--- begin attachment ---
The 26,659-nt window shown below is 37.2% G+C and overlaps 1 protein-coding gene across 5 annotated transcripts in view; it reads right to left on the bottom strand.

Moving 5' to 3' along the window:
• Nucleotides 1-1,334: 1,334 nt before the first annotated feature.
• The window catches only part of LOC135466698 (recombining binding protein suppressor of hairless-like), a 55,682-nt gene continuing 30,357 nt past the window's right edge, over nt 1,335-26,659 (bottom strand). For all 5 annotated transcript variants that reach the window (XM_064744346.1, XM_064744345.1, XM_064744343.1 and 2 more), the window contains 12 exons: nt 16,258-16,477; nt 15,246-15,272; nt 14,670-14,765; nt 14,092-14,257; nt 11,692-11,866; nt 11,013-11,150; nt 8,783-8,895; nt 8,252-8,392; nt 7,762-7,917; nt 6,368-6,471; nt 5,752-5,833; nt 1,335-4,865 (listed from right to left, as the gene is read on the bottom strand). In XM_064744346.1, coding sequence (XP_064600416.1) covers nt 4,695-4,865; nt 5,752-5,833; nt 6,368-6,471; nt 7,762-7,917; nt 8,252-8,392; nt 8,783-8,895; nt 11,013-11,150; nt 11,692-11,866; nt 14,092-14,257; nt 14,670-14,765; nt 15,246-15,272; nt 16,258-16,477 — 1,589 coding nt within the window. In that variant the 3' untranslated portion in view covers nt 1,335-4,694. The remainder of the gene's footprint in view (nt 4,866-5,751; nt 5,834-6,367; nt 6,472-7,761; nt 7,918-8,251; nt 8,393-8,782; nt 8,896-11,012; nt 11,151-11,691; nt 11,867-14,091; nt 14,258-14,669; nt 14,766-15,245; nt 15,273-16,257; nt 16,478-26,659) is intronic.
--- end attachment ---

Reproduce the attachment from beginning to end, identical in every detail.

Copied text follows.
The 26,659-nt window shown below is 37.2% G+C and overlaps 1 protein-coding gene across 5 annotated transcripts in view; it reads right to left on the bottom strand.

Moving 5' to 3' along the window:
• Nucleotides 1-1,334: 1,334 nt before the first annotated feature.
• The window catches only part of LOC135466698 (recombining binding protein suppressor of hairless-like), a 55,682-nt gene continuing 30,357 nt past the window's right edge, over nt 1,335-26,659 (bottom strand). For all 5 annotated transcript variants that reach the window (XM_064744346.1, XM_064744345.1, XM_064744343.1 and 2 more), the window contains 12 exons: nt 16,258-16,477; nt 15,246-15,272; nt 14,670-14,765; nt 14,092-14,257; nt 11,692-11,866; nt 11,013-11,150; nt 8,783-8,895; nt 8,252-8,392; nt 7,762-7,917; nt 6,368-6,471; nt 5,752-5,833; nt 1,335-4,865 (listed from right to left, as the gene is read on the bottom strand). In XM_064744346.1, coding sequence (XP_064600416.1) covers nt 4,695-4,865; nt 5,752-5,833; nt 6,368-6,471; nt 7,762-7,917; nt 8,252-8,392; nt 8,783-8,895; nt 11,013-11,150; nt 11,692-11,866; nt 14,092-14,257; nt 14,670-14,765; nt 15,246-15,272; nt 16,258-16,477 — 1,589 coding nt within the window. In that variant the 3' untranslated portion in view covers nt 1,335-4,694. The remainder of the gene's footprint in view (nt 4,866-5,751; nt 5,834-6,367; nt 6,472-7,761; nt 7,918-8,251; nt 8,393-8,782; nt 8,896-11,012; nt 11,151-11,691; nt 11,867-14,091; nt 14,258-14,669; nt 14,766-15,245; nt 15,273-16,257; nt 16,478-26,659) is intronic.